What plans does Facebook have in store for the chat app? Will it still be “No ads. No games. No gimmicks,” for WhatsApp?
The big news this week has been Facebook’s acquisition of instant messaging app WhatsApp to the tune of $16 billion, plus an additional $3 billion, if you count the Facebook preferred stock that will vest to founders and early employees at the Mountain View-based startup. But while WhatsApp’s mantra had been “No ads. No games. No gimmicks,” for the longest time, it’s a known fact that Facebook monetizes its social networking business through ads.
With Facebook’s acquisition of the messaging app, this might come with some worry for the 450 million or so WhatsApp users globally — will Facebook soon run ads on the platform? Will Facebook do some sort of IM-plus-social media mashup that has seen success for contemporaries like LINE, WeChat and Kakao Talk?
Perhaps an even more pressing question among users and observers is this: what does Facebook want with a chat app when it has its own Messenger application in the first place?
It’s all about mobile strategy
Mark Zuckerberg, in a blog post on Facebook, said that WhatsApp will run complementary to Messenger, and being a simpler, more straightforward chat app, will play nicely with Facebook’s Internet.org effort, which aims to make the Internet more accessible to the emerging markets. “WhatsApp will continue to work independently within Facebook,” he writes. “The product roadmap will remain unchanged,” Zuckerberg adds.
What cannot be discounted from the deal is that WhatsApp will bring to the table 450 million active users (some of whom are undoubtedly also Facebook users), and the social networking company gains access to a primarily mobile population. Mobile is increasingly becoming important to Facebook. In the last fiscal quarter, 53 percent of the company’s advertising revenue was from mobile — efforts that have generated $1.29 billion in those three months alone.
Mobile is a key driver of growth, and the WhatsApp acquisition is reportedly more of a competitive move for Facebook. “It’s going to be a big battle between Facebook and Twitter,” said Laurence Balter, an analyst at Oracle Investment Research, adding that “it’s Facebook’s game to lose.”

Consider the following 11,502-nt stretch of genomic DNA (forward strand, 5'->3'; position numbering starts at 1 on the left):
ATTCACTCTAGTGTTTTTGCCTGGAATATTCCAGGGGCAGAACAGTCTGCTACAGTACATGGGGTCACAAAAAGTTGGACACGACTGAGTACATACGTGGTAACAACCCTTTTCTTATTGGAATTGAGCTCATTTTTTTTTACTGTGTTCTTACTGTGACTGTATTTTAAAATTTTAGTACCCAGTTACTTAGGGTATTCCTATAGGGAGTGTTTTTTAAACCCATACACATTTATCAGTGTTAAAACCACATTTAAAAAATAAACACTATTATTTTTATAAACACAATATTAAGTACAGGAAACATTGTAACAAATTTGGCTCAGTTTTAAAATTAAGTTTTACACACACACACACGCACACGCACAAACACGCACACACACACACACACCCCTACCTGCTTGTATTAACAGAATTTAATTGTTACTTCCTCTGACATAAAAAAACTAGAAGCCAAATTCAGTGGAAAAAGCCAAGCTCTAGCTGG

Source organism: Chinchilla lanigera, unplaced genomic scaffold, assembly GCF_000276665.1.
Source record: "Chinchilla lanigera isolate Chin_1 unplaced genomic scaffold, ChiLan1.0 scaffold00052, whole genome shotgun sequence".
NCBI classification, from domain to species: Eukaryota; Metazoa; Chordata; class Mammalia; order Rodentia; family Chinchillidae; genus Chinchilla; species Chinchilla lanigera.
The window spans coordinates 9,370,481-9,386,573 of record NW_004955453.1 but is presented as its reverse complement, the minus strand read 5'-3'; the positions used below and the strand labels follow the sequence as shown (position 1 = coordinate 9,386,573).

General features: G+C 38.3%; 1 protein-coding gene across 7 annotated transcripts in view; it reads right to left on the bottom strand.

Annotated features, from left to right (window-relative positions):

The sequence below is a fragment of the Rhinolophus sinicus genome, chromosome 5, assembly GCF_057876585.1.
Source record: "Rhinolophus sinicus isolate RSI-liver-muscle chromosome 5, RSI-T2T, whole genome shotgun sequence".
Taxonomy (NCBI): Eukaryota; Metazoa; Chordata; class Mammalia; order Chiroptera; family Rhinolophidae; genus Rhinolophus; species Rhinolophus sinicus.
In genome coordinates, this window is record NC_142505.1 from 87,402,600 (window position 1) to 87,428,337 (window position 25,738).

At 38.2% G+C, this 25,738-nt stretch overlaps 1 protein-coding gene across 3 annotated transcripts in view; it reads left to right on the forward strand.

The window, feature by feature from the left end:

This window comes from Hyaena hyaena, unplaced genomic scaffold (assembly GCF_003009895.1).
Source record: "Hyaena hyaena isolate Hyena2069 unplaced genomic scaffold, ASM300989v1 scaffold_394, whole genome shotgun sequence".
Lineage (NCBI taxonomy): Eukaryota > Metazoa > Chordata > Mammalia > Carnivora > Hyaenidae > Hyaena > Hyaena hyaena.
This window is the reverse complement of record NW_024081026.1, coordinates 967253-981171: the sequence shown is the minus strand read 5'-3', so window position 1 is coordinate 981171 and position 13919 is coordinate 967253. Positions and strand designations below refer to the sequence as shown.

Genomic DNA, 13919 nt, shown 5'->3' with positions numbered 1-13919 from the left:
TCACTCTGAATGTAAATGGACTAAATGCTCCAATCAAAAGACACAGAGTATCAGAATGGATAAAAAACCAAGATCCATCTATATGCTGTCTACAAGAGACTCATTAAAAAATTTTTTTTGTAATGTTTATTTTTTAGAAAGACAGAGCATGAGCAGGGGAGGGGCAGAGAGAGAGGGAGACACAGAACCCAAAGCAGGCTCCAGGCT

While reaching about a billion users worldwide, Facebook used to be seen as weak when it comes to its mobile strategy. This had been a worrying trend, when other companies were fast catching on the rise of mobile devices as the primary and preferred means of getting online. Even Twitter was a stronger mobile player, with its 140-character limit being seen as an advantage instead of a limitation. “The entire world has shifted towards mobile, making desktop computers almost obsolete,” quips Jonathan Saragossi, co-founder at mobile productivity tool Any.do and mobile web authoring tool IM Creator to VR Zone. “People are on the go and demand that all the information and tools they need will be on the go as well.”
That Google was also in the running to acquire WhatsApp made it all the more important for Facebook to pursue the chat company. Zuckerberg’s statement “WhatsApp had every option in the world,” meant that WhatsApp could have opted to be acquired by any other big tech company, and so Facebook needed to be aggressive. And it did make the move ahead of the others — fortunately, perhaps for Zuckerberg and company, WhatsApp chose to work with them.
This is an especially important point, knowing that Google was reportedly also in talks with WhatsApp for an acquisition, but with a lower figure: $10 billion. The bigger offer by Facebook meant eliminating, or at least reducing, the possibility of an acquisition by another big competitor. This is essentially “playing defense by playing offense,” writes BuzzFeed‘s Peter Lauria, describing how Zuckerberg has come of age as a mogul.
Apart from being an offensive move against competitors potentially swooping down with a deal for WhatsApp, Facebook has also pre-empted the possibility that WhatsApp would grow to become big competition in the future. SunTrust Robinson Humphrey analyst Robert Peck wrote that in the future, the two companies are “likely to more closely resemble each other over time, potentially creating noteworthy competition, which can now be avoided.”
One might recall how Facebook was fazed with Snapchat’s growth as a go-to app for the younger demographic. Facebook tried to compete directly, and failed. Facebook attempted a $3 billion acquisition and was rebuffed. While WhatsApp is hardly as exciting as Snapchat (which was, at one point, marketed as a sexting app), it does have the numbers and growth rate. In fact, WhatsApp’s growth rate in its first four years has four outpaced that of Facebook in its infancy.
Returning to the question on whether Facebook might eventually pepper WhatsApp users with ads, perhaps not anytime soon. But let’s not forget that Facebook has an edge when it comes to determining demographics, context and geo-awareness. WhatsApp might not display ads at all, but the details it can collect from all 450 million of its users worldwide is a treasure trove of information, which Facebook will still be able to monetize through other means, such as targeting ads elsewhere (on the Facebook app or site itself, or on other sites).
Interestingly enough, Facebook has recently announced an improved Core Audiences targeting option for its advertising system. Will data from WhatsApp provide an even better targeting mechanism for advertisers?
In conclusion, with the recent $900 million Viber acquisition by Japan’s Rakuten and this multi-billion dollar WhatsApp deal by Facebook, chat apps are suddenly the in thing to buy. Which other companies are likely to follow suit?